An unfortunately missing ingredient in the AHL is the blockbuster trade and its accompanying side dish, trade talk.
So the AHL blockbuster deal that sent Albany veterans Pascal Rheaume and Ray Schultz westward to the San Antonio Rampage for the still-young-enough Brad Ference last month perked up what has been a mostly quiet AHL trading post.
The NHL marketplace is still sorting itself out in the post-lockout era. But if the Sergei Fedorov and Joe Thornton deals are at all benchmarks, then the NHL marketplace figures to be a busy one, even if the deals are not always strictly hockey-based.
Canadian Hockey League teams swing deals all the time. And heaven knows that all sorts of roster machinations take place in the ECHL.
But the AHL? Not so much.
AHL prospects are dangled as trade-bait all the time by their NHL parents and are often included within larger NHL-level deals.
But straight-up deals done mostly for the benefit of the AHL affiliates and involving only AHL players remain very rare.
Last season Utah and Philadelphia swung a Peter White–Jon Sim “loan” that was, for all intents and purposes, a trade.
Both players needed changes of scenery badly, and, within an AHL context, the deal was a blockbuster, even if White was very much on the downslope of what had been an exceptional AHL career. Sim helped carry the Phantoms on his back for much of the 2004-05 season before the Mike Richards–Jeff Carter cavalry arrived for the postseason.
So, the Albany-San Antonio (oops, New Jersey-Phoenix) deal was a deal with real AHL implications, even if salary-cap relief at least played some role for the Devils, who relieved themselves of Rheaume’s salary.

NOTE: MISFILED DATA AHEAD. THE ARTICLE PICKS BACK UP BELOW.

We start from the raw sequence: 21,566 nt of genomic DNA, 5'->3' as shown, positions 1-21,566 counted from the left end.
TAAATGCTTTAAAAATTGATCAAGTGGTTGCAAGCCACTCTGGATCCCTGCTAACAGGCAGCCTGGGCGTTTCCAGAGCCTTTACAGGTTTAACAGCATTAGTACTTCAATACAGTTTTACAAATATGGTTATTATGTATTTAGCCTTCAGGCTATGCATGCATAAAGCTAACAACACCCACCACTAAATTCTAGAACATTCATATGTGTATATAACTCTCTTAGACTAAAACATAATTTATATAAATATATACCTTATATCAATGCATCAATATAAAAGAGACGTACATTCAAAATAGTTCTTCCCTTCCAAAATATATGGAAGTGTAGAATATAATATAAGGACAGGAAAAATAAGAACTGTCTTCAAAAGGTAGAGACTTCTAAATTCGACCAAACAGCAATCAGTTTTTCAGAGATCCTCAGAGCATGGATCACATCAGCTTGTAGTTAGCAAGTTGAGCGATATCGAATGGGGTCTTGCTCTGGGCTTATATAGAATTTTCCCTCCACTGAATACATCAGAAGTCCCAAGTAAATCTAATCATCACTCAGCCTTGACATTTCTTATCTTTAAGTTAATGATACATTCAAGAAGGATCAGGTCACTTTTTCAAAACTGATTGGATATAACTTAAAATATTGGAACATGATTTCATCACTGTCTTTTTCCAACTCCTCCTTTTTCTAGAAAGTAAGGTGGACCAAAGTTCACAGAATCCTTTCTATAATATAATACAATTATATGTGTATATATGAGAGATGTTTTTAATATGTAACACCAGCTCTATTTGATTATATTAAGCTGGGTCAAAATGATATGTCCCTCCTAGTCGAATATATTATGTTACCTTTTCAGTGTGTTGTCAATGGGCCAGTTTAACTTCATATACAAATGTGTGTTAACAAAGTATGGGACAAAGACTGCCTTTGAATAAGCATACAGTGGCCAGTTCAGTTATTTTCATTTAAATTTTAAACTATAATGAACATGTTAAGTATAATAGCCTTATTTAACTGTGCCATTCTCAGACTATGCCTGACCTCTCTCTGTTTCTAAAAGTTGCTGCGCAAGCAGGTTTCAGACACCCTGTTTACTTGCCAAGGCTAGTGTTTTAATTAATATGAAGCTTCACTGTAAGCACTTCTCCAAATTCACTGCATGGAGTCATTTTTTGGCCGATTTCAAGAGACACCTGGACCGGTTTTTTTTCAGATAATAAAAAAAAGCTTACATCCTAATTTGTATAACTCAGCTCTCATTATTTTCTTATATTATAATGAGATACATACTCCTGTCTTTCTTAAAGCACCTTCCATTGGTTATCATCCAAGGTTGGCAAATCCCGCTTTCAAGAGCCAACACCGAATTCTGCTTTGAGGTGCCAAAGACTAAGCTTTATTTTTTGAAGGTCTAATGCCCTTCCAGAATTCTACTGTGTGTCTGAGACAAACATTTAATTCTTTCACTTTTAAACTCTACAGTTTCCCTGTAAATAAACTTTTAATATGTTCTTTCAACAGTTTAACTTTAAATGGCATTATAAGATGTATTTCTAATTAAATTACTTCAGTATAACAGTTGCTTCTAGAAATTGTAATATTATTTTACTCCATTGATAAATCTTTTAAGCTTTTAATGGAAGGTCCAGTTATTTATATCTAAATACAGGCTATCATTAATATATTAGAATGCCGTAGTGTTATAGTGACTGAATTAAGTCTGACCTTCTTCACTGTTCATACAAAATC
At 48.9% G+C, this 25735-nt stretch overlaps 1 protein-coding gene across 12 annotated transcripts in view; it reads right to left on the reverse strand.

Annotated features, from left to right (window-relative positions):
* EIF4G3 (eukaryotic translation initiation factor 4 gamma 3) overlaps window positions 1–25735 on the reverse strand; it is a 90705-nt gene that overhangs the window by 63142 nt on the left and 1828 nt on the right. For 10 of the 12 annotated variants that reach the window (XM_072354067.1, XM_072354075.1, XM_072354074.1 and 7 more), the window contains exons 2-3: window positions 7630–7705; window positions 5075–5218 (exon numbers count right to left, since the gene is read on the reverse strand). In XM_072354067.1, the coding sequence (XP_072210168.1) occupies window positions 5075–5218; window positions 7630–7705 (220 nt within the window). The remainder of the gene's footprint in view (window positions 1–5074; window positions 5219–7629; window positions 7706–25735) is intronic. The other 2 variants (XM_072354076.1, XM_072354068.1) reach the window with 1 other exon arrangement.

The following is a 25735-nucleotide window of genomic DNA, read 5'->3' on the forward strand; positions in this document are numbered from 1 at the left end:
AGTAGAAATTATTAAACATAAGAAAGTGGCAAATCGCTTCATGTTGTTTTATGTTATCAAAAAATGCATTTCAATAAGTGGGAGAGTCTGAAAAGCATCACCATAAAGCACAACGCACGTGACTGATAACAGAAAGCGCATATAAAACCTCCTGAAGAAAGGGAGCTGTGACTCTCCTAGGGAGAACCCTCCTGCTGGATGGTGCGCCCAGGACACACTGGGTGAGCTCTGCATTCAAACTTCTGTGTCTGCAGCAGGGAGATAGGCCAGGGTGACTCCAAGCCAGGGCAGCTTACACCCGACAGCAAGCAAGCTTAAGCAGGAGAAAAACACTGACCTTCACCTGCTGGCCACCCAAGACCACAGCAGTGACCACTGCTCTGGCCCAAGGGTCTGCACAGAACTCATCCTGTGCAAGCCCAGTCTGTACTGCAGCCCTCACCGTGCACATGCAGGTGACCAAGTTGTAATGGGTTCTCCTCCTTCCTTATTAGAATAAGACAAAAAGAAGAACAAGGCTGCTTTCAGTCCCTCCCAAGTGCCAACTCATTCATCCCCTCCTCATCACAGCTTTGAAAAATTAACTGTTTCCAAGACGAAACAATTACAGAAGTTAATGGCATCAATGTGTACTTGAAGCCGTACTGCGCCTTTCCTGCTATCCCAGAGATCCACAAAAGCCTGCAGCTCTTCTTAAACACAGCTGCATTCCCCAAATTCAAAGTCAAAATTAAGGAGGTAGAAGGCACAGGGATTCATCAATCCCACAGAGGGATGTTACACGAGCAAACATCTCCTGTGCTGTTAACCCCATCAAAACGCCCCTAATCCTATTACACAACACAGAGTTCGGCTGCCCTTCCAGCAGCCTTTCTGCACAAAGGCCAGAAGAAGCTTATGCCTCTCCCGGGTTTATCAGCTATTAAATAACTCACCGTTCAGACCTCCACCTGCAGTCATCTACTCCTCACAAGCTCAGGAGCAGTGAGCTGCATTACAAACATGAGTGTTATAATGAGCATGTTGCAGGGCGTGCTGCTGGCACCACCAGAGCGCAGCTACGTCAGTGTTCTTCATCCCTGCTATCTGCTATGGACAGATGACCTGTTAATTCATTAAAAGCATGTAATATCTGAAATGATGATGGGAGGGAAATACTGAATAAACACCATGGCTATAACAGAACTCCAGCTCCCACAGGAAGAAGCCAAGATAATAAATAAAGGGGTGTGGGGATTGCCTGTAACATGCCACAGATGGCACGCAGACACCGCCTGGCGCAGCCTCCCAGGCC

After a promising start with a roster that seemed to possess a nice mix of talent and experience, the River Rats are back to their usual raunchy ways, helping to tarnish what was once one of the AHL’s stronger markets.
San Antonio is only slightly better off these days. Phoenix prospects are on their third AHL city in as many seasons, and now sit in the AHL basement and are going nowhere fast. The revolving door that swung so freely last season in Utah continues to spin. Solid character guys like Martin Sonnenberg are left to wither.
Suffice to say, both teams needed new looks and badly.
Rheuame wins big in the deal. He gets a fresh start with a new organization that does not have the NHL depth that the Devils do. Should Rheaume see time in a brick-red Phoenix sweater this season, it would not be a surprise at all.
"It’s a great move for him," said Albany head coach Robbie Ftorek. "It’s a different opportunity for him."
Ference benefits in that he escapes a stale situation with the Phoenix organization. Once a regular on the Coyotes’ blue line, the 26-year-old from Calgary badly fell out of favor with Phoenix and was sent to San Antonio early in the season.
Now Ference gets a new start, and he very much is a first-recall candidate to see time in New Jersey on the Devils’ blue line this season if he can pull his career back together. The losses of Scott Stevens and Scott Niedermayer have left the Devils rather thin on the back line.
As for Schultz, a quality character veteran who captained Milwaukee to the 2004 Calder Cup, well, he hardly wins in this deal. Not expected to have a shot at cracking the Phoenix line-up, the big stay-at-home veteran merely exchanges one bad situation for another, having to traipse halfway across the continent in the process. And where the River Rats mostly have a favorable travel schedule, Schultz now has to deal with San Antonio’s rough travel.
Certainly the deal caught the Albany dressing room off guard. Rheaume and Schultz both were popular veteran faces.
"That trade was very surprising," Albany winger Ryan Murphy admitted. "I didn’t see it coming. I think Ray didn’t see it coming."
Veteran Bobby Allen was taken aback as well.
"It was a tremendous surprise. To say it came out of left field would be an understatement, I think, for the guys in the room."